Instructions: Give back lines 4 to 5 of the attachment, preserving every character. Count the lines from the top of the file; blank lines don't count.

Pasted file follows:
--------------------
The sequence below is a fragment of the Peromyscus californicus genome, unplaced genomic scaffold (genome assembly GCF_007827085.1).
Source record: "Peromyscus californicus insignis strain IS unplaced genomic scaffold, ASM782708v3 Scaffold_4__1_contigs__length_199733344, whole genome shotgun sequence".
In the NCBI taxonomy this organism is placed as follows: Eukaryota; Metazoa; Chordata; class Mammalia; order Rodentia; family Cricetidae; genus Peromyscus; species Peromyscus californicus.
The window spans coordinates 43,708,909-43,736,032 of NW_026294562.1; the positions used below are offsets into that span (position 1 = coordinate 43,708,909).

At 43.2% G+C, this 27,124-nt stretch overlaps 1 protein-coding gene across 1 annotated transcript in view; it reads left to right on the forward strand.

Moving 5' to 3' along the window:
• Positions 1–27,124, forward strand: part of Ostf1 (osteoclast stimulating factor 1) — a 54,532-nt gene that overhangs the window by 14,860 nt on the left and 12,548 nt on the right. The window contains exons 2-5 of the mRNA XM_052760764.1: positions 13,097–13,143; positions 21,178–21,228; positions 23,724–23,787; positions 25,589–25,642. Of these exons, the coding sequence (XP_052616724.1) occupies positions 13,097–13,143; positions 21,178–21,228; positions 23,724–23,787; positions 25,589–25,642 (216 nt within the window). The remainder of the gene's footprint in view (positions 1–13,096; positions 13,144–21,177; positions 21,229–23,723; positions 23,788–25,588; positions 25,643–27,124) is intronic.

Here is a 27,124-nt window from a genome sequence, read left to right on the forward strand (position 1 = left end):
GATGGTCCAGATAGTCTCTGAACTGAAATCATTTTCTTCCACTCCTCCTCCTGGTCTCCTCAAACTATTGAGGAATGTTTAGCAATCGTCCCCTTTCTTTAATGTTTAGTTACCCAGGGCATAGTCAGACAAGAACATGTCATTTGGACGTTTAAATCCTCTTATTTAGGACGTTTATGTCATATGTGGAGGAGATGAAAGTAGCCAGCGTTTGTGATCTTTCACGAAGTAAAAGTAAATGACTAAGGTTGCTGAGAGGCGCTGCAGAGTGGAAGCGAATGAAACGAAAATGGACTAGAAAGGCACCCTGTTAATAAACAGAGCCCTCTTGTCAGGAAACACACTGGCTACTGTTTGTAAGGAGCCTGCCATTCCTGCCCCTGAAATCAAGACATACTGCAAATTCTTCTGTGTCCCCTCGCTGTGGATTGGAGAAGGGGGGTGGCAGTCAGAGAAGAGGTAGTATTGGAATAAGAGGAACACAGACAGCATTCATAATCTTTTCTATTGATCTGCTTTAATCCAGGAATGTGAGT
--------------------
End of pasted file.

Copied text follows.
The window spans coordinates 43,708,909-43,736,032 of NW_026294562.1; the positions used below are offsets into that span (position 1 = coordinate 43,708,909).

At 43.2% G+C, this 27,124-nt stretch overlaps 1 protein-coding gene across 1 annotated transcript in view; it reads left to right on the forward strand.